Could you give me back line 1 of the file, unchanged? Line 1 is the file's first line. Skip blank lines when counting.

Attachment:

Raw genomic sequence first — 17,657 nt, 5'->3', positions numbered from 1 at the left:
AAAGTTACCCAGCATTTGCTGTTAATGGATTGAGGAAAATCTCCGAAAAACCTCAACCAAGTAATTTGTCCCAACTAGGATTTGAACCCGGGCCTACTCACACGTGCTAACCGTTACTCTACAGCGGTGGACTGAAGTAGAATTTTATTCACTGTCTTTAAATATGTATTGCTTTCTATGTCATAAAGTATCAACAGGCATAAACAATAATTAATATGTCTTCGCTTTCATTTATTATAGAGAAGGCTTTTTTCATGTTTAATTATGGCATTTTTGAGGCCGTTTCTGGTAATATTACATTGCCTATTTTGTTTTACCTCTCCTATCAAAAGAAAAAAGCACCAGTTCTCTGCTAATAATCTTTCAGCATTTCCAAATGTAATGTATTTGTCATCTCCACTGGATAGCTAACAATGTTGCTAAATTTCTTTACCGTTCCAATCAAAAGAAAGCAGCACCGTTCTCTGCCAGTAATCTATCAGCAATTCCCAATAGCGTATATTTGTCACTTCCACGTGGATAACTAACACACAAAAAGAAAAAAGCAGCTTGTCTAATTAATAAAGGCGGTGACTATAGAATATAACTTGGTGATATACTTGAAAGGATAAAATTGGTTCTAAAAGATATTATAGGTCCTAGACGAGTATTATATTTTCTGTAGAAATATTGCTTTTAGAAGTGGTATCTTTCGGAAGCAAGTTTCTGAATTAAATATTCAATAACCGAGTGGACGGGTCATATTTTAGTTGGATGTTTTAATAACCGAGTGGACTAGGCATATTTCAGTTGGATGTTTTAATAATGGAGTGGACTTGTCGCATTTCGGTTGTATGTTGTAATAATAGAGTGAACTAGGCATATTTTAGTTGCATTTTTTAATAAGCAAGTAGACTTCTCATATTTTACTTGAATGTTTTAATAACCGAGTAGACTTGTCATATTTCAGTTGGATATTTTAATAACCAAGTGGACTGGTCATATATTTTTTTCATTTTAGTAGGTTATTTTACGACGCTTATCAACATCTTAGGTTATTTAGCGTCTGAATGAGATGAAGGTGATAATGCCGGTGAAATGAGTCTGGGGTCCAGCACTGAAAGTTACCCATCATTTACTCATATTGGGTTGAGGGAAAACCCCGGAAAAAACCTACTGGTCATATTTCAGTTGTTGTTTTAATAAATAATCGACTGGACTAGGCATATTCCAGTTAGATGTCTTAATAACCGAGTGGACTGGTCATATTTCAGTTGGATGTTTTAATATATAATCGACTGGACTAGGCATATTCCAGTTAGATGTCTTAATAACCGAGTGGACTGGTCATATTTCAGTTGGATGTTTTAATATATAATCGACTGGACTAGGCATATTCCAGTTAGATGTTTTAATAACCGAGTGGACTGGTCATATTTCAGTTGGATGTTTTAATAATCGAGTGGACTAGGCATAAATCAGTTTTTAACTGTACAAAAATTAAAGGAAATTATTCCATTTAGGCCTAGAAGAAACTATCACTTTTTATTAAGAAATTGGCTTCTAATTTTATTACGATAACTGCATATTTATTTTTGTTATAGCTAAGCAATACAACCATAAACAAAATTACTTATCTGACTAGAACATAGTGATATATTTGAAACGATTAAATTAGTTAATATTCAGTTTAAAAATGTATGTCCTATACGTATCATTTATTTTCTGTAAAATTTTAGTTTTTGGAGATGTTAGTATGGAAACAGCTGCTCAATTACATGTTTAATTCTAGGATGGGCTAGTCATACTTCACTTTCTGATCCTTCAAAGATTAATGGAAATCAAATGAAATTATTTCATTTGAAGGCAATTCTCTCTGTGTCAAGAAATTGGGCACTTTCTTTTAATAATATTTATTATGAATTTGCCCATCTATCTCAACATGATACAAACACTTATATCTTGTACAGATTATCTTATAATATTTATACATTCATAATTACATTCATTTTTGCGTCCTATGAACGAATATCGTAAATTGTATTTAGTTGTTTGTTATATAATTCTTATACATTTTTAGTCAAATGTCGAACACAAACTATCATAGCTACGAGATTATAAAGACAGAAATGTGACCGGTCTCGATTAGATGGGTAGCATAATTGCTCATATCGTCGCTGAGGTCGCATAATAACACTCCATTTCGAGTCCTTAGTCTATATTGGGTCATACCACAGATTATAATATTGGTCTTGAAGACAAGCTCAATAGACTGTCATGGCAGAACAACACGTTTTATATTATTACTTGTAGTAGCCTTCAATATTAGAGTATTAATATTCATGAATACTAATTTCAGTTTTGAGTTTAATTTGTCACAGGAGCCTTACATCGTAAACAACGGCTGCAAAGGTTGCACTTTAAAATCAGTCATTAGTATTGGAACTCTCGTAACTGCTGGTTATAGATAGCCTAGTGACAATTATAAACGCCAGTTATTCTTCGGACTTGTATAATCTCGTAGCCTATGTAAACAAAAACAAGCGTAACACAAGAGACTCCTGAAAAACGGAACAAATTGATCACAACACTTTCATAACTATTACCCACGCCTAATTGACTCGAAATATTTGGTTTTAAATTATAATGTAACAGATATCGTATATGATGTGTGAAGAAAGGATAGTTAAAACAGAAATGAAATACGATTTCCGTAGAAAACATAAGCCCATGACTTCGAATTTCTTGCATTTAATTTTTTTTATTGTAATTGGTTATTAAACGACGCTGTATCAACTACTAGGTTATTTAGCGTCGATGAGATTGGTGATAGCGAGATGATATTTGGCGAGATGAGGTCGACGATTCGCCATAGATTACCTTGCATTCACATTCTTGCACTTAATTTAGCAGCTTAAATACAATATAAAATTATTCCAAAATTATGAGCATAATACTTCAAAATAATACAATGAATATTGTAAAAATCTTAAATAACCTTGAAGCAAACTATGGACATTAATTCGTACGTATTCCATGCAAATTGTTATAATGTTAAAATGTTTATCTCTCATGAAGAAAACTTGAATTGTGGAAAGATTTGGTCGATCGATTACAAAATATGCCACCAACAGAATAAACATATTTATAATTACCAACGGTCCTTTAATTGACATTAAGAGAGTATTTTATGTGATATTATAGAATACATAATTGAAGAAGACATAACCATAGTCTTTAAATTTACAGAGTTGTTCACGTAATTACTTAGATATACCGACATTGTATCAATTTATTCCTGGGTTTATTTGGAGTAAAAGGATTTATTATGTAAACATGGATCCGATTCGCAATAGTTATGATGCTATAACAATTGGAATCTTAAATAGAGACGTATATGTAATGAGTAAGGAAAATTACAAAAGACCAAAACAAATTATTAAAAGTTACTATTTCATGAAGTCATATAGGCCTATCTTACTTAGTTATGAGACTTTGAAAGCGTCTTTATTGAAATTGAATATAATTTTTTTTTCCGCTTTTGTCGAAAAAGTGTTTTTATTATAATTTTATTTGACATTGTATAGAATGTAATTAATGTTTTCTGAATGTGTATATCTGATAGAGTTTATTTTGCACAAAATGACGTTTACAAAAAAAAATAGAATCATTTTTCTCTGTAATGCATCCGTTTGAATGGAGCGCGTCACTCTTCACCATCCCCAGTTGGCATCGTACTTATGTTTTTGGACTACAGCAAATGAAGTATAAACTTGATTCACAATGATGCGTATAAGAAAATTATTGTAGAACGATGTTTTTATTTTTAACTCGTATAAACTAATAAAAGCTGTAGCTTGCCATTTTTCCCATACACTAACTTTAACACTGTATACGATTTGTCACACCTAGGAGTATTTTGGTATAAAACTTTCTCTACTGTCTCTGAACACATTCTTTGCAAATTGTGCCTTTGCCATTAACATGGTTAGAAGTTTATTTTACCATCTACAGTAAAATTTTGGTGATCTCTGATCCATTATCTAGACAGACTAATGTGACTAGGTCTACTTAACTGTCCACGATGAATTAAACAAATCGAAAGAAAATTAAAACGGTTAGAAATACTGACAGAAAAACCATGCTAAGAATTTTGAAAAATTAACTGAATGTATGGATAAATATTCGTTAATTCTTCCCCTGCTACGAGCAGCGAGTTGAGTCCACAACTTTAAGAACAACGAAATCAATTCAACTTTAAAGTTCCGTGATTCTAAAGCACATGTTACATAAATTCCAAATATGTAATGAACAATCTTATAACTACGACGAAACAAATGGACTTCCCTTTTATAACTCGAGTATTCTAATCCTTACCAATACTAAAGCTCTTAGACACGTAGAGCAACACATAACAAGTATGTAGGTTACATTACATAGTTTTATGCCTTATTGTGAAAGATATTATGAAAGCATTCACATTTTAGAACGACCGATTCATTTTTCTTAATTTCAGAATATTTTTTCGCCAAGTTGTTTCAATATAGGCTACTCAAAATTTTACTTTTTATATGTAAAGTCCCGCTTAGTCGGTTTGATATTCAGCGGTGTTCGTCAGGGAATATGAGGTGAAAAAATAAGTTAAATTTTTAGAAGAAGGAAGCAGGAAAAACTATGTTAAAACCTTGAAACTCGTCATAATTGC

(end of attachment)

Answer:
Raw genomic sequence first — 17,657 nt, 5'->3', positions numbered from 1 at the left: